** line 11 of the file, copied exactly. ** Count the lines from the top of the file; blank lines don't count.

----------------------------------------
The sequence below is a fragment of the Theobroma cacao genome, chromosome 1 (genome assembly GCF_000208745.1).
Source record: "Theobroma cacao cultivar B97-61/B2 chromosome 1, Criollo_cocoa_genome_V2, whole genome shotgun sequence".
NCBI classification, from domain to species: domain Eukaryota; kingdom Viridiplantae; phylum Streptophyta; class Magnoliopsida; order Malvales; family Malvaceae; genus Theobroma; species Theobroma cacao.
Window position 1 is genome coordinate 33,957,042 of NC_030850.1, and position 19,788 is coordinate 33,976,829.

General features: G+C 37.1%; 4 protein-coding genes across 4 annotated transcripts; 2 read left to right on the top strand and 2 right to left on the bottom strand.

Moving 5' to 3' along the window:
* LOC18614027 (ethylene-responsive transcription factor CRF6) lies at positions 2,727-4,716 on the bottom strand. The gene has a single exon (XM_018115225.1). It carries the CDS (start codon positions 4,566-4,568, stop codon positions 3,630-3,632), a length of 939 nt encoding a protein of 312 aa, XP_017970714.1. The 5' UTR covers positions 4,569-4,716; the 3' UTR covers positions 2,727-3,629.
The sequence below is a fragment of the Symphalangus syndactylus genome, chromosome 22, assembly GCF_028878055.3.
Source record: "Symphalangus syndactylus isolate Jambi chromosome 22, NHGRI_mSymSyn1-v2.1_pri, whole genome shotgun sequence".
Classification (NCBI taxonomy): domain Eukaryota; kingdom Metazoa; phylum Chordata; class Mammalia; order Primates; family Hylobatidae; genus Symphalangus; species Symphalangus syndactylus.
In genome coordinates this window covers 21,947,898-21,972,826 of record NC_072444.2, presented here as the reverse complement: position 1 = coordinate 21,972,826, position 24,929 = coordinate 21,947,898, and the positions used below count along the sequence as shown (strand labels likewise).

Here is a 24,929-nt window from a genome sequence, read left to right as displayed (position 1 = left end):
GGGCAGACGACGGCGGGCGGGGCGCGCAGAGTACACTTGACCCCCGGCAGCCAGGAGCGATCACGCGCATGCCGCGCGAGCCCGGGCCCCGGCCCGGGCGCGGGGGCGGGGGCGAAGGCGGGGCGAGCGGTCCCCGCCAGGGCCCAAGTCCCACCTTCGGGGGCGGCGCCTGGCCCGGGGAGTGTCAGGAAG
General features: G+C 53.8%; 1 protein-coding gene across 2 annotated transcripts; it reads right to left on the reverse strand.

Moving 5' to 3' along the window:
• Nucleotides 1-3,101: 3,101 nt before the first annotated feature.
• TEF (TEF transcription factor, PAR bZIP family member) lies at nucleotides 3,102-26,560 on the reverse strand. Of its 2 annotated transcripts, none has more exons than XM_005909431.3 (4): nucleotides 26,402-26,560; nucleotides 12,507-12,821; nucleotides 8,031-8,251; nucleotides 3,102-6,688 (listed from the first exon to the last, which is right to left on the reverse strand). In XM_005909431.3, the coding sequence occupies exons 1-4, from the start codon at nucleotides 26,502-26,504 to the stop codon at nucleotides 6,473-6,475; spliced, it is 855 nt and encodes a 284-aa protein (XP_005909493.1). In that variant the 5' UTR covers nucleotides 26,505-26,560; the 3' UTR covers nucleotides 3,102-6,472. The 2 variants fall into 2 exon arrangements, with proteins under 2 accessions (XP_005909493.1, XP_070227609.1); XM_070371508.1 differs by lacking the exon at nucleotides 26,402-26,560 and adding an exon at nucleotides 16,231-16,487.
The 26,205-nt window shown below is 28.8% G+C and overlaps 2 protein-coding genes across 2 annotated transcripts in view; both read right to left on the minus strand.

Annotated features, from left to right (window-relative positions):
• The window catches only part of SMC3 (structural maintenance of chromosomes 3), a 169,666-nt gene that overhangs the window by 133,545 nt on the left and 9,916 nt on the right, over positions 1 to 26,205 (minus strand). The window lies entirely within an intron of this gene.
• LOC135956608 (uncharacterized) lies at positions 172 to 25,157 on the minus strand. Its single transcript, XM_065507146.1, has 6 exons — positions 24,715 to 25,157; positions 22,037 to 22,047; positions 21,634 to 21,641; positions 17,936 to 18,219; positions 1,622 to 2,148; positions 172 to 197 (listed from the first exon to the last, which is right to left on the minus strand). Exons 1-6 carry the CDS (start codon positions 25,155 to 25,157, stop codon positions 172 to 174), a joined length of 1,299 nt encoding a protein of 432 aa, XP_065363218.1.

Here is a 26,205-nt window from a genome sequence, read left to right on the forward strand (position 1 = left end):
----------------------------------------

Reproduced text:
In genome coordinates this window covers 21,947,898-21,972,826 of record NC_072444.2, presented here as the reverse complement: position 1 = coordinate 21,972,826, position 24,929 = coordinate 21,947,898, and the positions used below count along the sequence as shown (strand labels likewise).